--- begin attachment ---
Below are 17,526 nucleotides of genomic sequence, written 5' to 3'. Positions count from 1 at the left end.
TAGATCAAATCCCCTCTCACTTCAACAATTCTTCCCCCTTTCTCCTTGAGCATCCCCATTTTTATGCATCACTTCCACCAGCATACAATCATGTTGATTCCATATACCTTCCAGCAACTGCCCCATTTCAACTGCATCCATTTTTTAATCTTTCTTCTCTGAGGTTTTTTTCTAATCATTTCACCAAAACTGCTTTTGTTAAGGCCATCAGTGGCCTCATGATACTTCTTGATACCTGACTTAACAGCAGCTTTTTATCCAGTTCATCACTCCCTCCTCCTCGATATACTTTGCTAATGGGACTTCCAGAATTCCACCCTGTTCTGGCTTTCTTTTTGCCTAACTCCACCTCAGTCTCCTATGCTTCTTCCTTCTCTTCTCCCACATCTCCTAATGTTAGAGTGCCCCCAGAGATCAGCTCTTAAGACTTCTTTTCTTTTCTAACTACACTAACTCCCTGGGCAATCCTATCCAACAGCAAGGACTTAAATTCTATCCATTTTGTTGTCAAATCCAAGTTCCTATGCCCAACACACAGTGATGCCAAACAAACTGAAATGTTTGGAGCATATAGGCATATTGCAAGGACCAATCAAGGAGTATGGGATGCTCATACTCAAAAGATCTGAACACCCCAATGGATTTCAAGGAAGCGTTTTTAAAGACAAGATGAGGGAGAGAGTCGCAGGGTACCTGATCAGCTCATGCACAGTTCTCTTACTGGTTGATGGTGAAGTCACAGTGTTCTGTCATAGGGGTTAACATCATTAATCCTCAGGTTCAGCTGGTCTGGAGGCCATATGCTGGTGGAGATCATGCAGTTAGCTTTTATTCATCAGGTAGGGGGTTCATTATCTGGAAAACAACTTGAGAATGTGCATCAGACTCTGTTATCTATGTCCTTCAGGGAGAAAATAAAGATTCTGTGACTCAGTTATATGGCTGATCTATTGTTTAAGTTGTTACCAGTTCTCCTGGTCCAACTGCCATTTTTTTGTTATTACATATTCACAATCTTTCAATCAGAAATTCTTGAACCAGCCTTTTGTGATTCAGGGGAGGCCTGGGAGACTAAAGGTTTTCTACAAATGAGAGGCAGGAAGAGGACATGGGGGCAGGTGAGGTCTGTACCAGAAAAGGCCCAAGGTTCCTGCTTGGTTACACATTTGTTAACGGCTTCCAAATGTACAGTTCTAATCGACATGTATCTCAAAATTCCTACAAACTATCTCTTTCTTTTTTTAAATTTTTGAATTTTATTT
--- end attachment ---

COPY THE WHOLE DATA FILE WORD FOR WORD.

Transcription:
Below are 17,526 nucleotides of genomic sequence, written 5' to 3'. Positions count from 1 at the left end.
TAGATCAAATCCCCTCTCACTTCAACAATTCTTCCCCCTTTCTCCTTGAGCATCCCCATTTTTATGCATCACTTCCACCAGCATACAATCATGTTGATTCCATATACCTTCCAGCAACTGCCCCATTTCAACTGCATCCATTTTTTAATCTTTCTTCTCTGAGGTTTTTTTCTAATCATTTCACCAAAACTGCTTTTGTTAAGGCCATCAGTGGCCTCATGATACTTCTTGATACCTGACTTAACAGCAGCTTTTTATCCAGTTCATCACTCCCTCCTCCTCGATATACTTTGCTAATGGGACTTCCAGAATTCCACCCTGTTCTGGCTTTCTTTTTGCCTAACTCCACCTCAGTCTCCTATGCTTCTTCCTTCTCTTCTCCCACATCTCCTAATGTTAGAGTGCCCCCAGAGATCAGCTCTTAAGACTTCTTTTCTTTTCTAACTACACTAACTCCCTGGGCAATCCTATCCAACAGCAAGGACTTAAATTCTATCCATTTTGTTGTCAAATCCAAGTTCCTATGCCCAACACACAGTGATGCCAAACAAACTGAAATGTTTGGAGCATATAGGCATATTGCAAGGACCAATCAAGGAGTATGGGATGCTCATACTCAAAAGATCTGAACACCCCAATGGATTTCAAGGAAGCGTTTTTAAAGACAAGATGAGGGAGAGAGTCGCAGGGTACCTGATCAGCTCATGCACAGTTCTCTTACTGGTTGATGGTGAAGTCACAGTGTTCTGTCATAGGGGTTAACATCATTAATCCTCAGGTTCAGCTGGTCTGGAGGCCATATGCTGGTGGAGATCATGCAGTTAGCTTTTATTCATCAGGTAGGGGGTTCATTATCTGGAAAACAACTTGAGAATGTGCATCAGACTCTGTTATCTATGTCCTTCAGGGAGAAAATAAAGATTCTGTGACTCAGTTATATGGCTGATCTATTGTTTAAGTTGTTACCAGTTCTCCTGGTCCAACTGCCATTTTTTTGTTATTACATATTCACAATCTTTCAATCAGAAATTCTTGAACCAGCCTTTTGTGATTCAGGGGAGGCCTGGGAGACTAAAGGTTTTCTACAAATGAGAGGCAGGAAGAGGACATGGGGGCAGGTGAGGTCTGTACCAGAAAAGGCCCAAGGTTCCTGCTTGGTTACACATTTGTTAACGGCTTCCAAATGTACAGTTCTAATCGACATGTATCTCAAAATTCCTACAAACTATCTCTTTCTTTTTTTAAATTTTTGAATTTTATTT